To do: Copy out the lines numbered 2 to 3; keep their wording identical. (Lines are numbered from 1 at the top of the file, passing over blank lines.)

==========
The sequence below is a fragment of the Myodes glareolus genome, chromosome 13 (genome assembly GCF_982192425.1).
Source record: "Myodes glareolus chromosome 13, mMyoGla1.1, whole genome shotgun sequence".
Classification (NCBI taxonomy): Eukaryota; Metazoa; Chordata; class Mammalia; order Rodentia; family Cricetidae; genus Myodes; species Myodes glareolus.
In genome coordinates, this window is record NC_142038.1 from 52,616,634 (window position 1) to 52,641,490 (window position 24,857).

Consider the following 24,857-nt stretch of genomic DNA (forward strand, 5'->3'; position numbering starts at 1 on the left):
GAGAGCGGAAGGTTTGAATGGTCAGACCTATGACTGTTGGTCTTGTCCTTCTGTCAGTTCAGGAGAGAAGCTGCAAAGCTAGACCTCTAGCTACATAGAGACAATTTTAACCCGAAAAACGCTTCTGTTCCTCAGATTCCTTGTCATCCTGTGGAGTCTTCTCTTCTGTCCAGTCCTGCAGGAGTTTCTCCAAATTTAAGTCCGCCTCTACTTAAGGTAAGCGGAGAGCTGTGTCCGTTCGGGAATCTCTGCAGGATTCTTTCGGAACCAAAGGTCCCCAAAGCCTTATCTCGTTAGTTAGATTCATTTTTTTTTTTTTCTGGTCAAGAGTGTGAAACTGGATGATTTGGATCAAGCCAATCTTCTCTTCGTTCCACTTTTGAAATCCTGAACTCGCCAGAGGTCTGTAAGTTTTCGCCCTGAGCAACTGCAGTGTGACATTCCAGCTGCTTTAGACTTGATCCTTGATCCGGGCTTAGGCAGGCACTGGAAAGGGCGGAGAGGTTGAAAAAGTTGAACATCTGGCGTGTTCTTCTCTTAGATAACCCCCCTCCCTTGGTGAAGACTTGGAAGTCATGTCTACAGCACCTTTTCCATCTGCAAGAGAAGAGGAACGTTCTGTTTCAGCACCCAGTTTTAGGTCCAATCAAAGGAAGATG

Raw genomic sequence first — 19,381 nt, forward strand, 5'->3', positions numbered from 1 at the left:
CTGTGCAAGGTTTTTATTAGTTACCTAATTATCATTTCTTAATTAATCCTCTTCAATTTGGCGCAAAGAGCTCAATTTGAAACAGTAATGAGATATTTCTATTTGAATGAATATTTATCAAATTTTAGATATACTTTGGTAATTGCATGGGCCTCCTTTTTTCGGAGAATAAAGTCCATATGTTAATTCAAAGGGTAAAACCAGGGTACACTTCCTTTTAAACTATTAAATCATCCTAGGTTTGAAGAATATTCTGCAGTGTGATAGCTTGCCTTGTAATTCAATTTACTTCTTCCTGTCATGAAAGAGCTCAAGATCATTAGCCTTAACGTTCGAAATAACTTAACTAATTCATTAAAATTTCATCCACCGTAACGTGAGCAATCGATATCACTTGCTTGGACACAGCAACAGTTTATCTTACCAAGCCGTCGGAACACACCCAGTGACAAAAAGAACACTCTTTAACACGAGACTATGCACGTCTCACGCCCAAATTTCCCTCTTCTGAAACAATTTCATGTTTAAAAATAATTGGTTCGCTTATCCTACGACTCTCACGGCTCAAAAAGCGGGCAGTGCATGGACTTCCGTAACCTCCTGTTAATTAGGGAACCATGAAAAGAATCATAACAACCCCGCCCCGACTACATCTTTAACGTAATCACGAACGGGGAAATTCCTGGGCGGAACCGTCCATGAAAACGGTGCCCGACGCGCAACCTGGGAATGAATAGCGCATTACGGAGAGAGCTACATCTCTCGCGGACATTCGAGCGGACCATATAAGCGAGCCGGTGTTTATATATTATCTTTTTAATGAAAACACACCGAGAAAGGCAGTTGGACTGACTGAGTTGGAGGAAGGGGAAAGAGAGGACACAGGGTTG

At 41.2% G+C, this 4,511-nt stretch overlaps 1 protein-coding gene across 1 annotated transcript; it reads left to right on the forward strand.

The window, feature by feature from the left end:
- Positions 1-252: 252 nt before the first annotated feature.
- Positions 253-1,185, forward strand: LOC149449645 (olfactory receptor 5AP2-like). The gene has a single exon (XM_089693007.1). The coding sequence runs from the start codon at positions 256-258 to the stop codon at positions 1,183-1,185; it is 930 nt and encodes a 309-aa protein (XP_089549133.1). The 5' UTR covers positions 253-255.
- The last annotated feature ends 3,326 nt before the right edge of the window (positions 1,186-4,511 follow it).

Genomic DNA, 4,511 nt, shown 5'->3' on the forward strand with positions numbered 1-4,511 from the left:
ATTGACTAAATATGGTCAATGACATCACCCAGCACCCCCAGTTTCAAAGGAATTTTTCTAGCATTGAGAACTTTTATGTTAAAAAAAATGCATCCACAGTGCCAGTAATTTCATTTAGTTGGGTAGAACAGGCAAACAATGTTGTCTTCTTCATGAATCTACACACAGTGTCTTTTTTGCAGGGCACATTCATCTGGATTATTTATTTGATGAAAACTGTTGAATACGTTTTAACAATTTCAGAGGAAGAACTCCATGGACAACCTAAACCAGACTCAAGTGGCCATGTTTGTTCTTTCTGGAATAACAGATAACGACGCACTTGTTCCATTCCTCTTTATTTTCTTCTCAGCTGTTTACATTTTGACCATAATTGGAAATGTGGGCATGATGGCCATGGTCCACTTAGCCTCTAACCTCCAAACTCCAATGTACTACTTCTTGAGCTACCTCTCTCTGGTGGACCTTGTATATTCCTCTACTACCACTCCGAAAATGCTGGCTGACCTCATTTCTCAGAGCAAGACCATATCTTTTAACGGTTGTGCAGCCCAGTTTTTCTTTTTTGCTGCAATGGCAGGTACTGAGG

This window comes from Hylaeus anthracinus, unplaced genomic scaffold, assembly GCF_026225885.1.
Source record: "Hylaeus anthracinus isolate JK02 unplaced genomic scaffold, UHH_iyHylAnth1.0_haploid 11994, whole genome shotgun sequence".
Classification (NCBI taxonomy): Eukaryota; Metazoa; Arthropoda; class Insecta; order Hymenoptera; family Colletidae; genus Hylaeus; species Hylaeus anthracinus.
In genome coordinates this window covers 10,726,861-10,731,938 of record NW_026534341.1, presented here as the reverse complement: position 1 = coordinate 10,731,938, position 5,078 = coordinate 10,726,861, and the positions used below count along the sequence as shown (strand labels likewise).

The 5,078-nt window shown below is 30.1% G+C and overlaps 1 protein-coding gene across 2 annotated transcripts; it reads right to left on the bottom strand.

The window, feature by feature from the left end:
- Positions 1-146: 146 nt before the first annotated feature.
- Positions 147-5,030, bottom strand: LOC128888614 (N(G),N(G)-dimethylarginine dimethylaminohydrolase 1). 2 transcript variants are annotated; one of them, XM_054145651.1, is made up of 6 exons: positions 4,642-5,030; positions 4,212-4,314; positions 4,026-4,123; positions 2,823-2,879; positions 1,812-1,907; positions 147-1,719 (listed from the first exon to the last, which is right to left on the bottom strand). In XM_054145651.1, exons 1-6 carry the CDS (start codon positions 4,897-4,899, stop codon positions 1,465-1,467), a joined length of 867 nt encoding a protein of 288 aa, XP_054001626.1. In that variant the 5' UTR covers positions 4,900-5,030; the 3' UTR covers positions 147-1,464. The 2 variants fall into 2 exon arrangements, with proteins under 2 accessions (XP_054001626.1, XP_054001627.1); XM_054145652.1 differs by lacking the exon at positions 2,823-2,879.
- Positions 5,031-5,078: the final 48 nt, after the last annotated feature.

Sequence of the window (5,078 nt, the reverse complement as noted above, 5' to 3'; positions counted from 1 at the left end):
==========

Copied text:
Source record: "Myodes glareolus chromosome 13, mMyoGla1.1, whole genome shotgun sequence".
Classification (NCBI taxonomy): Eukaryota; Metazoa; Chordata; class Mammalia; order Rodentia; family Cricetidae; genus Myodes; species Myodes glareolus.